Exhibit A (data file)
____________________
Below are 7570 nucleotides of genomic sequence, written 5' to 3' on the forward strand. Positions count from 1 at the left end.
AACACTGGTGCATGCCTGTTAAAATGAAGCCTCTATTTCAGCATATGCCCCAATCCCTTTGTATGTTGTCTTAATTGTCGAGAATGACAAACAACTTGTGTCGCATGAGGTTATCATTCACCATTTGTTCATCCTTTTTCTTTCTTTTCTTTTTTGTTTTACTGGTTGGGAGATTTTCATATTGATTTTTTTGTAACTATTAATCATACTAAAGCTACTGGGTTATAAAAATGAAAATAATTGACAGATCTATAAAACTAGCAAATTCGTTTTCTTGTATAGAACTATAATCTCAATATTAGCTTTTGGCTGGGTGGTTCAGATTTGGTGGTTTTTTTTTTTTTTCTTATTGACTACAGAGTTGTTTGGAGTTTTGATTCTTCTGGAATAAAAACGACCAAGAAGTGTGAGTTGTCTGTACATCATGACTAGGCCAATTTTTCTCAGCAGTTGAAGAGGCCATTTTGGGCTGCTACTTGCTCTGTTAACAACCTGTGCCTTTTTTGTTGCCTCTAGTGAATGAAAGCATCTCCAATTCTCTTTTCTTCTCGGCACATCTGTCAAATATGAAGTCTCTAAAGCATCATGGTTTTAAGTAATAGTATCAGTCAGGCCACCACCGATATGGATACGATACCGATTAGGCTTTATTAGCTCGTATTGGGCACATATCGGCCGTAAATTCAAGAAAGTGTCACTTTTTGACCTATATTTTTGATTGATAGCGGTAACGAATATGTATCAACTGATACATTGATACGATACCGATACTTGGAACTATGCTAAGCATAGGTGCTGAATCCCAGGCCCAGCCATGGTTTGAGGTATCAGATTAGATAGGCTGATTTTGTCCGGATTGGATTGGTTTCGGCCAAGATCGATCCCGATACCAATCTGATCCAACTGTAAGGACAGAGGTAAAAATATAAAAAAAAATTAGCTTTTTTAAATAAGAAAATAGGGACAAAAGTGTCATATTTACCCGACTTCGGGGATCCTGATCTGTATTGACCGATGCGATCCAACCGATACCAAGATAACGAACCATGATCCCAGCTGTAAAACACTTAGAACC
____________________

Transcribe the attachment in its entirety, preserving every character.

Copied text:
Below are 7570 nucleotides of genomic sequence, written 5' to 3' on the forward strand. Positions count from 1 at the left end.
AACACTGGTGCATGCCTGTTAAAATGAAGCCTCTATTTCAGCATATGCCCCAATCCCTTTGTATGTTGTCTTAATTGTCGAGAATGACAAACAACTTGTGTCGCATGAGGTTATCATTCACCATTTGTTCATCCTTTTTCTTTCTTTTCTTTTTTGTTTTACTGGTTGGGAGATTTTCATATTGATTTTTTTGTAACTATTAATCATACTAAAGCTACTGGGTTATAAAAATGAAAATAATTGACAGATCTATAAAACTAGCAAATTCGTTTTCTTGTATAGAACTATAATCTCAATATTAGCTTTTGGCTGGGTGGTTCAGATTTGGTGGTTTTTTTTTTTTTTCTTATTGACTACAGAGTTGTTTGGAGTTTTGATTCTTCTGGAATAAAAACGACCAAGAAGTGTGAGTTGTCTGTACATCATGACTAGGCCAATTTTTCTCAGCAGTTGAAGAGGCCATTTTGGGCTGCTACTTGCTCTGTTAACAACCTGTGCCTTTTTTGTTGCCTCTAGTGAATGAAAGCATCTCCAATTCTCTTTTCTTCTCGGCACATCTGTCAAATATGAAGTCTCTAAAGCATCATGGTTTTAAGTAATAGTATCAGTCAGGCCACCACCGATATGGATACGATACCGATTAGGCTTTATTAGCTCGTATTGGGCACATATCGGCCGTAAATTCAAGAAAGTGTCACTTTTTGACCTATATTTTTGATTGATAGCGGTAACGAATATGTATCAACTGATACATTGATACGATACCGATACTTGGAACTATGCTAAGCATAGGTGCTGAATCCCAGGCCCAGCCATGGTTTGAGGTATCAGATTAGATAGGCTGATTTTGTCCGGATTGGATTGGTTTCGGCCAAGATCGATCCCGATACCAATCTGATCCAACTGTAAGGACAGAGGTAAAAATATAAAAAAAAATTAGCTTTTTTAAATAAGAAAATAGGGACAAAAGTGTCATATTTACCCGACTTCGGGGATCCTGATCTGTATTGACCGATGCGATCCAACCGATACCAAGATAACGAACCATGATCCCAGCTGTAAAACACTTAGAACC